On 19 July 2012 anti-government rebels also invade the eastern districts of Aleppo dividing the city in half. The wealthier sections in the west remain faithful to the regime. One month later the Syrian armed forces launch the first offensive with air support.
Both sides are accused of violating international humanitarian law and of shelling civilian targets. An aerial bombardment by the government damages one of the most important pipelines for drinking water, rapidly causing water shortages throughout the city.
The rebels focus on airports and military bases of the government. Government forces are soon left with only one supply route to the city. Aleppo is expected to fall to the rebels very rapidly.
The violence also draws jihadi groups, such as al-Nusra, who mingle with the rebels. IS enters Aleppo too and quickly opposes the rebels: they attack mainly the armed opposition rather than the government forces
Syrian armed forces take advantage of the turmoil between IS and the rebels, breaking through the siege of West Aleppo and turning the tables by taking the east of the city under siege. Barrel bombs rain down on neighbourhoods in East Aleppo. According to reports from Amnesty International, 3,000 die in the barrel bomb attacks.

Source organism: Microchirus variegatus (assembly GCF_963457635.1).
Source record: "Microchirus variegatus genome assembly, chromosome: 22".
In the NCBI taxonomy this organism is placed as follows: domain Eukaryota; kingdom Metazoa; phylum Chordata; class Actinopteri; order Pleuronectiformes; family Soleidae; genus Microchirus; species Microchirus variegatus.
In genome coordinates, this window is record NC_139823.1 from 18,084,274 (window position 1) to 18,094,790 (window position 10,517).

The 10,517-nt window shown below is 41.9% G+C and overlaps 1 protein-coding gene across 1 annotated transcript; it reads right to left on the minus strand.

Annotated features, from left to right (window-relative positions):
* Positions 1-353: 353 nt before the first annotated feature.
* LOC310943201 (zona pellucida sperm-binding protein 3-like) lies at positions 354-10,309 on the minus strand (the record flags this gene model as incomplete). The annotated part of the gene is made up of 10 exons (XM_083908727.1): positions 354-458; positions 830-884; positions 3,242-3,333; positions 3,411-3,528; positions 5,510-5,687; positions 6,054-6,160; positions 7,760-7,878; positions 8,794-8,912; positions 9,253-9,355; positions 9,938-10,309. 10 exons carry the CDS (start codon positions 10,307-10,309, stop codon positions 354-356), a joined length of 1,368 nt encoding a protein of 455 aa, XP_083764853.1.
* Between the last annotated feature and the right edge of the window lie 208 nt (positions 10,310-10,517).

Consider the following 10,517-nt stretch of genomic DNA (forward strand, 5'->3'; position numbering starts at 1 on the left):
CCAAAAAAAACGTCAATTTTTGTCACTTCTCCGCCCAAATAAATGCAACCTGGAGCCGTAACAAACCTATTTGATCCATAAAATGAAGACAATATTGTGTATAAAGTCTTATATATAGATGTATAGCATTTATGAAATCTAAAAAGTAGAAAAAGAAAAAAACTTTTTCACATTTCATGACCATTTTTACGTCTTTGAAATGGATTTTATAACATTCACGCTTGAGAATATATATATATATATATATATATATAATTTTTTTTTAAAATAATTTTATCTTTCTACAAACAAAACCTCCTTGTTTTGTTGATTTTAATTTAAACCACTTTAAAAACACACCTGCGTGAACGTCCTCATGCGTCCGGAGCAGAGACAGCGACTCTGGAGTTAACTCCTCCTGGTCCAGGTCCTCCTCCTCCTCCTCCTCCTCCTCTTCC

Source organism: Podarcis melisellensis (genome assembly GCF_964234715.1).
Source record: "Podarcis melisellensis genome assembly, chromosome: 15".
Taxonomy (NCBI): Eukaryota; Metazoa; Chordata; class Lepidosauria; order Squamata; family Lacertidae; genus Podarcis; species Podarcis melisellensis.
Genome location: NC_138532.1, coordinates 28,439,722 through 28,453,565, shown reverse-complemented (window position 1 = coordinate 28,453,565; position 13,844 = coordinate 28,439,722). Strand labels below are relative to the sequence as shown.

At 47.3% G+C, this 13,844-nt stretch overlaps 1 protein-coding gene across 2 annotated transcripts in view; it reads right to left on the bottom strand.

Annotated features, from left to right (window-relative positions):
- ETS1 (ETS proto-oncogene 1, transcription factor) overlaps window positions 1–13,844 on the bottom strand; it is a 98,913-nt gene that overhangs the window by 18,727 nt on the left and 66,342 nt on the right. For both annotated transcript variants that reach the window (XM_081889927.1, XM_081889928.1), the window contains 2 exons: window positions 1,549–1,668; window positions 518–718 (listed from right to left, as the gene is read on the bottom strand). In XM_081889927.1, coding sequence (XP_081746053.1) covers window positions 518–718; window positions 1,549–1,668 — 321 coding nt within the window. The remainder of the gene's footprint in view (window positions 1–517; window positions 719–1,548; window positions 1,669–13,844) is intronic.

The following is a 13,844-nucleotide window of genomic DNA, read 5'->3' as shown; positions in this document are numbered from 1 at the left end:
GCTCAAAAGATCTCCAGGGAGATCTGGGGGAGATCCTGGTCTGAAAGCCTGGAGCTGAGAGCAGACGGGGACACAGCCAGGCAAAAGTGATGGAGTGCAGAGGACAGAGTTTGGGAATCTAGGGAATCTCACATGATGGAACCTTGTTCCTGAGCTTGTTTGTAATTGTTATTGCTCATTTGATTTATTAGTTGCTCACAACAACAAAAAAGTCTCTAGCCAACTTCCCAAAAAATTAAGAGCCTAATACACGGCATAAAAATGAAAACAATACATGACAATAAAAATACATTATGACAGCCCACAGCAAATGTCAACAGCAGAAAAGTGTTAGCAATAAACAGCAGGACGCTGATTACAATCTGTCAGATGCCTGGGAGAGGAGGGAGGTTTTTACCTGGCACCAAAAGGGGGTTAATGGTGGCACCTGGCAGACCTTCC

Conditions in East Aleppo rapidly deteriorate. The siege leaves inhabitants with virtually no access to healthcare or education. Three of the city’s four water systems are destroyed, and food prices soar. The World Health Organisation counts 1,000 new cases of cholera daily and declares an emergency. The shortage of care is severe: every hospital in East Aleppo was already bombed by the regime, some of them several times. Within four years, the life expectancy in Syria has dropped by 20 years.
Large numbers of refugees flee the city, others are trapped. In April Aleppo suffers the heaviest bombings since the start of the conflict. In 9 days the regime launches over 260 aerial attacks, 110 shelling incidents and 18 missile attacks. Sixty-eight barrel bombs are dropped on East Aleppo. In April the last paediatrician dies in East Aleppo, when his hospital is bombed. Neither the United States nor Russia intervenes in Aleppo during the bloodiest month ever.